Gold and silver in 2023: A year of fluctuations

By Glenn Dyer | More Articles by Glenn Dyer

In 2023, record gold prices surged twice within the year, driven by various global factors, including the impact of a strong US dollar, geopolitical tensions, rising interest rates, and political uncertainty in Europe and the United States, amid persistent inflation concerns, although it was on the decline.

Investors sought refuge in gold during times of weakening US dollar and bond yields, which played a pivotal role in shaping gold prices throughout the year. Despite mixed levels of demand from various investment avenues, such as gold-based Exchange Traded Funds, strong buying from certain central banks, notably China's People's Bank, prevented gold prices from falling, finishing the year with a more than 13% gain.

The late-year surge in gold prices was primarily attributed to growing expectations of a potential Federal Reserve rate cut or cuts in 2024.

On the other hand, silver experienced fluctuations, dropping below $US23 mid-year but partially recovering to close December trading around $US24, marking a 5% monthly gain that offset earlier losses. However, silver ended the year down half a percent and appeared uncertain at the close of the year.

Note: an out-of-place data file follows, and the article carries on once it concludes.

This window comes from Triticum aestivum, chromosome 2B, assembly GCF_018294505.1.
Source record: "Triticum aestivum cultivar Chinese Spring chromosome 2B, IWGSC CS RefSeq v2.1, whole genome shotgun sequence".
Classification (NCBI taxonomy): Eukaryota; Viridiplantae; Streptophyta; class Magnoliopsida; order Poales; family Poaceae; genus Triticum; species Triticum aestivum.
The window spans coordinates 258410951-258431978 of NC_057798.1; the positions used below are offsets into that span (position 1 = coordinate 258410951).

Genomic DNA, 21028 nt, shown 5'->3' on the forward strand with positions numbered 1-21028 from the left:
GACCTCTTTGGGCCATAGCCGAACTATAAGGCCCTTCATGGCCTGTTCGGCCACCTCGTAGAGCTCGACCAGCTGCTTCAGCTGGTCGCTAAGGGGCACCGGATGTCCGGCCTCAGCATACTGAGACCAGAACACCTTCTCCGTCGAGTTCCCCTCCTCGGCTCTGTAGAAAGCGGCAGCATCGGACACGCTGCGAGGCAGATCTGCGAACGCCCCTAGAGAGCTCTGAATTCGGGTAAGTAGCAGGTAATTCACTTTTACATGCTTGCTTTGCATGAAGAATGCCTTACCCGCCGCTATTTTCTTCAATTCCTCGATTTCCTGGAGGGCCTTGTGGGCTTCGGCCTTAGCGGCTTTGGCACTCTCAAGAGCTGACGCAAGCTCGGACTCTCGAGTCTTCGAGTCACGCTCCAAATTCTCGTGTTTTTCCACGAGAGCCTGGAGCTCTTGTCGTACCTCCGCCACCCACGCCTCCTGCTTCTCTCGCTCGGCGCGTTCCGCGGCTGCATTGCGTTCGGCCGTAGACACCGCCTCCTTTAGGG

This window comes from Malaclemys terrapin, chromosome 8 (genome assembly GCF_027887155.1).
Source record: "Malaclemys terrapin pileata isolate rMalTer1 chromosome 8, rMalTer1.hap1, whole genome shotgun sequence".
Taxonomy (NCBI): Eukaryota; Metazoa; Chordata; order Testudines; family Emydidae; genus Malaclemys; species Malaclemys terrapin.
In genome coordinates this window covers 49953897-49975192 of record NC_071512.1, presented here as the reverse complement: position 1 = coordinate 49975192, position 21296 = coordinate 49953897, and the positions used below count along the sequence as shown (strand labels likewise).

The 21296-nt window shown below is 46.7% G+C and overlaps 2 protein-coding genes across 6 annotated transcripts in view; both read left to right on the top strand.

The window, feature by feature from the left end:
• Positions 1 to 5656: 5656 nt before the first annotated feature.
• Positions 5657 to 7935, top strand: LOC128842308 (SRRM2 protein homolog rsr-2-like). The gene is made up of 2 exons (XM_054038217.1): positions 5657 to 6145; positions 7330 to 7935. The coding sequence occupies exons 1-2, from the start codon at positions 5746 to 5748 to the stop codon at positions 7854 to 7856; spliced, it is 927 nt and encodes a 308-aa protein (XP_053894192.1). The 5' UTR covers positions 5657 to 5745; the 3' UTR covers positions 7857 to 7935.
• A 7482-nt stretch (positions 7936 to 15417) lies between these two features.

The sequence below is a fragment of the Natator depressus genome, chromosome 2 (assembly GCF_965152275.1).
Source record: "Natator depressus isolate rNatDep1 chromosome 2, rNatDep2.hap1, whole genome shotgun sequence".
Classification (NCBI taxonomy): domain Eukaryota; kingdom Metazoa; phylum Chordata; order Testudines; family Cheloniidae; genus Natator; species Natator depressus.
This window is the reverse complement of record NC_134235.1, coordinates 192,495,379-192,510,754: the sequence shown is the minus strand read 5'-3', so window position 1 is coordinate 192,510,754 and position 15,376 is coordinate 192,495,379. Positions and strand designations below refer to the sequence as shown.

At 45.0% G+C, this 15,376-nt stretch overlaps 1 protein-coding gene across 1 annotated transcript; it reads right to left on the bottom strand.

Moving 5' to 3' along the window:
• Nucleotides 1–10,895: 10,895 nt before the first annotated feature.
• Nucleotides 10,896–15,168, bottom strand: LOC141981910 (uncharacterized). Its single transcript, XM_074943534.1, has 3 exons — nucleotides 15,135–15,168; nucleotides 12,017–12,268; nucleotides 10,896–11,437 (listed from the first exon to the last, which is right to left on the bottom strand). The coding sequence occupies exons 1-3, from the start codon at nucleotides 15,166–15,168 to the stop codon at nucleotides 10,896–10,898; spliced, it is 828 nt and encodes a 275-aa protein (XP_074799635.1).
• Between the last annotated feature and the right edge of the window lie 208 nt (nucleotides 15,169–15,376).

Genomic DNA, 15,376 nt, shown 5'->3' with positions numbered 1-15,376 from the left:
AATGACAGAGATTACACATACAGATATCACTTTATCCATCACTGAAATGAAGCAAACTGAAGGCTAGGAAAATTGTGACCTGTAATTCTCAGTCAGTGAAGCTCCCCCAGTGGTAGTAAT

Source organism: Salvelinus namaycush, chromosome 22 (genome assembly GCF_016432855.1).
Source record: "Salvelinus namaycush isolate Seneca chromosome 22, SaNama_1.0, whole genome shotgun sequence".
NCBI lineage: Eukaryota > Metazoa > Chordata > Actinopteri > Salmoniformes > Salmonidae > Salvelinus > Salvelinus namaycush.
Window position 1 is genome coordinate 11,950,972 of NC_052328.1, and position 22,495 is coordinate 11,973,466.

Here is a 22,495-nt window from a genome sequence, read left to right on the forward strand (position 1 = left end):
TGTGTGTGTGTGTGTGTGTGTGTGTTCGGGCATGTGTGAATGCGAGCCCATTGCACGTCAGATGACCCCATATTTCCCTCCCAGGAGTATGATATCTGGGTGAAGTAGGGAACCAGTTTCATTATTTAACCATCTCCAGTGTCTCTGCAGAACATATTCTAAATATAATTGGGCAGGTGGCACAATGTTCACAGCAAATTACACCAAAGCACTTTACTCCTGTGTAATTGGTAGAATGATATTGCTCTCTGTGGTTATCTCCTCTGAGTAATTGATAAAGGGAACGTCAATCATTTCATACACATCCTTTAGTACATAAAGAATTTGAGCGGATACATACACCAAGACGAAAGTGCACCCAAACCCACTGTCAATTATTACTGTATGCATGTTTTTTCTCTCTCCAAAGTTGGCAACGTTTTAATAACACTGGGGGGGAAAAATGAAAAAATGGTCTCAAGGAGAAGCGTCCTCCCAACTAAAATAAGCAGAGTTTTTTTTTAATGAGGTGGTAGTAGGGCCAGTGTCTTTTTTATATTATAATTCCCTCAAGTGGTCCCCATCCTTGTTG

In December, spot gold reached a record high of $US2,135, fueled by optimism about potential rate cuts, but this momentum was not sustained in the first week of 2024, with prices down approximately 0.9% following Friday's Comex settlement at $US2,052.60 per ounce.

The World Gold Council reported mixed figures for gold demand in the first 9 months of 2023, with gold-based Exchange Traded Funds experiencing outflows for most of the year, offset by strong central bank demand. Overall, 2023 proved to be a year of fluctuating fortunes for both gold and silver in the market.

Reuters reported that Perth Mint, the largest gold refiner in Australia and the world's largest producer of newly minted gold, witnessed a four-year low in gold and silver sales in 2023. Gold coin and minted bar sales fell 40% compared to 2022, while silver sales were down 36%. Slower US demand for gold bullion products and a year-end closure of their Coining Division contributed to lower sales in December.

About Glenn Dyer

Glenn Dyer has been a finance journalist and TV producer for more than 40 years. He has worked at Maxwell Newton Publications, Queensland Newspapers, AAP, The Australian Financial Review, The Nine Network and Crikey.

View more articles by Glenn Dyer →